So I started looking around with a wider perspective, and found that the Nikon line of digital SLRs generally have the autofocus assist light I desire. The main prosumer models are the D70 and the older D100, both of which are 6 megapixel cameras, and look very nice. The newer D70 has a faster shutter, larger image cache, orientation sensor (so that images can be auto-rotated to compensate for shots taken sideways) and a slightly higher better image-postview screen on the back.

Considering, though, that my tiny walk-around SD500 has 7.1 megapixels, it seems somewhat backwards to “move up” to a smaller size. This also concerned me about the Konica Minolta Maxxum 7D that my sister loves so much.

Then I found out about Nikon's just-released (hit stores a week ago!) D200 and wow, it didn't take long before I knew it was the camera for me:

  • Strong, professional construction
  • 10.0 megapixel, large (1.5 crop) image sensor
  • Wide ASA range (100-3200) and fast shutter (to 1/8,000 sec)
  • 5 frame/sec continuous shooting (for at least 22 raw images)
  • Huge 2.5", 235,000-pixel screen on the back

Frankly, I wish it were 8.0 megapixel instead of 10.0, since I think 8.0 is enough (both in practice, and for my mental comfort). As it is, the D200's 10 megapixel raw images are 16 megabytes each! And that doesn't include an associated JPG you can also have made at the same time. I've never shot with a camera that can save in raw format, but I imagine that if I did, I'd have it save a small- or medium-sized JPG as well. I could use the JPG for easy viewing/sorting/filtering, yet have access to the full-size raw data for those occasional really great shots. Anyway, at 20 meg for each combo, I could get only 50 or so shots on a 1 gig card!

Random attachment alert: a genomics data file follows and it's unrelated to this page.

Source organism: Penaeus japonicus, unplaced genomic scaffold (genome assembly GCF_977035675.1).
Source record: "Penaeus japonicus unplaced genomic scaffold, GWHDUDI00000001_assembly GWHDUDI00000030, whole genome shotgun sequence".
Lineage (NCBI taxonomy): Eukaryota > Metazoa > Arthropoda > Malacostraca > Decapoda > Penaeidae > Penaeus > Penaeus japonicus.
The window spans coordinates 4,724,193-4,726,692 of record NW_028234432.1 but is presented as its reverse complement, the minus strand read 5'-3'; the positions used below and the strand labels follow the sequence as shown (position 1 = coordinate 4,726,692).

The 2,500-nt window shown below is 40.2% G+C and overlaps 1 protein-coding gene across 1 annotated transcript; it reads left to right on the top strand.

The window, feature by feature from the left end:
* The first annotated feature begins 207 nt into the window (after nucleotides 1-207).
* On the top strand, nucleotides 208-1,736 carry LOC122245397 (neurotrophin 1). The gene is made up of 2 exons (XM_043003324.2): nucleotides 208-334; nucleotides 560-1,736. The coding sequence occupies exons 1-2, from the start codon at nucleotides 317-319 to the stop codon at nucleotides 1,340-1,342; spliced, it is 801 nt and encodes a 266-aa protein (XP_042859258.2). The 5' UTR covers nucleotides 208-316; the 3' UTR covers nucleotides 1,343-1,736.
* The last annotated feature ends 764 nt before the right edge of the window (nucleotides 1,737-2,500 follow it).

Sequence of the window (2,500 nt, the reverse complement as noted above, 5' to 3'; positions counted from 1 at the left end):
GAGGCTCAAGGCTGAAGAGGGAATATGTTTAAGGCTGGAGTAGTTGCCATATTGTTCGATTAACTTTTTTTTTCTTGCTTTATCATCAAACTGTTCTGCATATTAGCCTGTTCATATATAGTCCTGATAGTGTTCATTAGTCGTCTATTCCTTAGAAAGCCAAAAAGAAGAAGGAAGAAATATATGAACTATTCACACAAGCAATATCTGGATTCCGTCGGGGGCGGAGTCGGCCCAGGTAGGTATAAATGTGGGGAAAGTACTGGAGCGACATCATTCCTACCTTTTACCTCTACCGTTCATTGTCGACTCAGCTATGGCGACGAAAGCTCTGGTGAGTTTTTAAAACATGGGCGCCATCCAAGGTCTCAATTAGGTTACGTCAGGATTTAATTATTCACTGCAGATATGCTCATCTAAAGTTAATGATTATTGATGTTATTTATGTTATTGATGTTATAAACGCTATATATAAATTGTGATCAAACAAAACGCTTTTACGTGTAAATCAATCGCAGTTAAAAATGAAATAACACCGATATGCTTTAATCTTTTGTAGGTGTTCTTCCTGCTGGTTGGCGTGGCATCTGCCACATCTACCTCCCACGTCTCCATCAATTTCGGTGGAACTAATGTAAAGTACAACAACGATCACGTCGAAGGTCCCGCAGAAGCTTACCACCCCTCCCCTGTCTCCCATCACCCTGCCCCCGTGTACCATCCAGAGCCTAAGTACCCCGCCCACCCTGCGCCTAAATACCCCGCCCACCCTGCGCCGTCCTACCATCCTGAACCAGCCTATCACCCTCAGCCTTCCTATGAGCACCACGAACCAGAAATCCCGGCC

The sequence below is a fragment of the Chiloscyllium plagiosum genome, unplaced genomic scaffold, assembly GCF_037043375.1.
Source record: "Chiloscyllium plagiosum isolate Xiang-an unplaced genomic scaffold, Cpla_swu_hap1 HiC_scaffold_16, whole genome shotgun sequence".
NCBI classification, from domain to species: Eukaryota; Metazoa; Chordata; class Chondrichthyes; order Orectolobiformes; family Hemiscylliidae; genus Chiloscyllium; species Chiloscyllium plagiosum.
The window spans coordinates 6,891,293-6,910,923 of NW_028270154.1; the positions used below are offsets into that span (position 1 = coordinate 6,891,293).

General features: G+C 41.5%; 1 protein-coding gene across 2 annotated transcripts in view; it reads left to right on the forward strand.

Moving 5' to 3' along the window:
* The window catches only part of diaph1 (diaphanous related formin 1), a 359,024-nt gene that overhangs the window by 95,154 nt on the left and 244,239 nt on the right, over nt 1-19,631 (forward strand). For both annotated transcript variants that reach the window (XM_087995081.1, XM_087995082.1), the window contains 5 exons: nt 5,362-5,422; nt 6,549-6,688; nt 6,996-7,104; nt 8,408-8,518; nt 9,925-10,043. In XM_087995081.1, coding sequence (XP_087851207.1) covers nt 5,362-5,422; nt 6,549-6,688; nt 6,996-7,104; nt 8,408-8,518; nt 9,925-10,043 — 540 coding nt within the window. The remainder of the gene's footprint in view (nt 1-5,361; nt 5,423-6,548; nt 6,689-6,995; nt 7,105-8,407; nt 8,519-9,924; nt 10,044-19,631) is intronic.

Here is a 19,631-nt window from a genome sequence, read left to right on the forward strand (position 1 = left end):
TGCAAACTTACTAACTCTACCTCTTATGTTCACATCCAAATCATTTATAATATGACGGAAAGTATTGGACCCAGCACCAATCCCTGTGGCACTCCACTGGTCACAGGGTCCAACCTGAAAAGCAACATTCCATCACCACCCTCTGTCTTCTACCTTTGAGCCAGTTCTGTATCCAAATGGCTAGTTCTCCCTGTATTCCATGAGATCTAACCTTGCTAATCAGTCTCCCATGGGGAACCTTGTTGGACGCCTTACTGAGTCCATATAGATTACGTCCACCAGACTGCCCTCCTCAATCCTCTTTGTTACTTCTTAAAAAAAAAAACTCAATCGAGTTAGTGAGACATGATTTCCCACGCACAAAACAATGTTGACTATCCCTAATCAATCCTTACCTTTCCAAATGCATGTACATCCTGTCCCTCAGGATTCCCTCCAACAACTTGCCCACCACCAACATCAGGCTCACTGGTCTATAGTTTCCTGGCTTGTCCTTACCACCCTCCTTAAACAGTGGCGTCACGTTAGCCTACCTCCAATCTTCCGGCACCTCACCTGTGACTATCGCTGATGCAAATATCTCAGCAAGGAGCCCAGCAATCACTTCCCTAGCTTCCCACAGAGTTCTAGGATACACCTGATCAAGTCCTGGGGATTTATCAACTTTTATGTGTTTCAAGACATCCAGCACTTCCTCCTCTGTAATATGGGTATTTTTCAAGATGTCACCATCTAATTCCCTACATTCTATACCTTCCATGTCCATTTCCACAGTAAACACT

One of the things that really sealed the Nikon decision for me is that Nikon just came out with an 18-200 VR zoom (The VR stands for vibration reduction; the optical image stabilization I mentioned in my previous post). Due to the D200's 1.5x crop, this is equivalent to a 27-300 zoom for a standard 35mm SLR. However you measure it, it's an 11x zoom. Wow.

It's only f/3.5 at the low end and f/5.6 at the high end, so it's a bit slower than I'd like (“slower” means that it doesn't let in as much light as some other lenses might, such as an f/1.4 50mm lens), but considering the D200s sensitivity range (ASA to 3200) and the kind of shots I'll be using it for (family, nature, and about town), the wide zoom range makes it more than worth it. (Anyone even vaguely professional would probably never make this choice, but I'm not a professional photographer and for whatever reason I really hate having to change lenses, so a zoom is the way to go for me.)